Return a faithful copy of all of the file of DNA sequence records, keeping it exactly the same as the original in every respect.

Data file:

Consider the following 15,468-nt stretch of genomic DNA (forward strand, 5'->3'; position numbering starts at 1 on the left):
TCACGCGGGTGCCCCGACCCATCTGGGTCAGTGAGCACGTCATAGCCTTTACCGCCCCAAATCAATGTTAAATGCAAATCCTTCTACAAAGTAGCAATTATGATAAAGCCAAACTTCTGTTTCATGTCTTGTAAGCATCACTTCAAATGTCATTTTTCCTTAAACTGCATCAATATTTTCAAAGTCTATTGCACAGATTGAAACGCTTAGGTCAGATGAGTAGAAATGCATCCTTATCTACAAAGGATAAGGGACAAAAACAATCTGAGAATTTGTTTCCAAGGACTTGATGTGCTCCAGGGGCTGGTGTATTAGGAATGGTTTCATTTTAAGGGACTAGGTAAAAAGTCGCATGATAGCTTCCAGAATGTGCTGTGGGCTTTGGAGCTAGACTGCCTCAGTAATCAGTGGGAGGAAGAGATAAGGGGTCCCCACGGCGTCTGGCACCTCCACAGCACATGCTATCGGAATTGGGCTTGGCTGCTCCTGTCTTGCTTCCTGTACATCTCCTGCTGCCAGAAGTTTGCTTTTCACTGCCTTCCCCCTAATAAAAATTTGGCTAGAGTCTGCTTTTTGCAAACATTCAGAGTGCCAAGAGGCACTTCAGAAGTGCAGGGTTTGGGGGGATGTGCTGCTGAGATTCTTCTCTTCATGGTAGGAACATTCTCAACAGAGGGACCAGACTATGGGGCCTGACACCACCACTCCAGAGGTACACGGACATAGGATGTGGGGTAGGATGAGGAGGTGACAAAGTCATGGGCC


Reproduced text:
Consider the following 15,468-nt stretch of genomic DNA (forward strand, 5'->3'; position numbering starts at 1 on the left):
TCACGCGGGTGCCCCGACCCATCTGGGTCAGTGAGCACGTCATAGCCTTTACCGCCCCAAATCAATGTTAAATGCAAATCCTTCTACAAAGTAGCAATTATGATAAAGCCAAACTTCTGTTTCATGTCTTGTAAGCATCACTTCAAATGTCATTTTTCCTTAAACTGCATCAATATTTTCAAAGTCTATTGCACAGATTGAAACGCTTAGGTCAGATGAGTAGAAATGCATCCTTATCTACAAAGGATAAGGGACAAAAACAATCTGAGAATTTGTTTCCAAGGACTTGATGTGCTCCAGGGGCTGGTGTATTAGGAATGGTTTCATTTTAAGGGACTAGGTAAAAAGTCGCATGATAGCTTCCAGAATGTGCTGTGGGCTTTGGAGCTAGACTGCCTCAGTAATCAGTGGGAGGAAGAGATAAGGGGTCCCCACGGCGTCTGGCACCTCCACAGCACATGCTATCGGAATTGGGCTTGGCTGCTCCTGTCTTGCTTCCTGTACATCTCCTGCTGCCAGAAGTTTGCTTTTCACTGCCTTCCCCCTAATAAAAATTTGGCTAGAGTCTGCTTTTTGCAAACATTCAGAGTGCCAAGAGGCACTTCAGAAGTGCAGGGTTTGGGGGGATGTGCTGCTGAGATTCTTCTCTTCATGGTAGGAACATTCTCAACAGAGGGACCAGACTATGGGGCCTGACACCACCACTCCAGAGGTACACGGACATAGGATGTGGGGTAGGATGAGGAGGTGACAAAGTCATGGGCC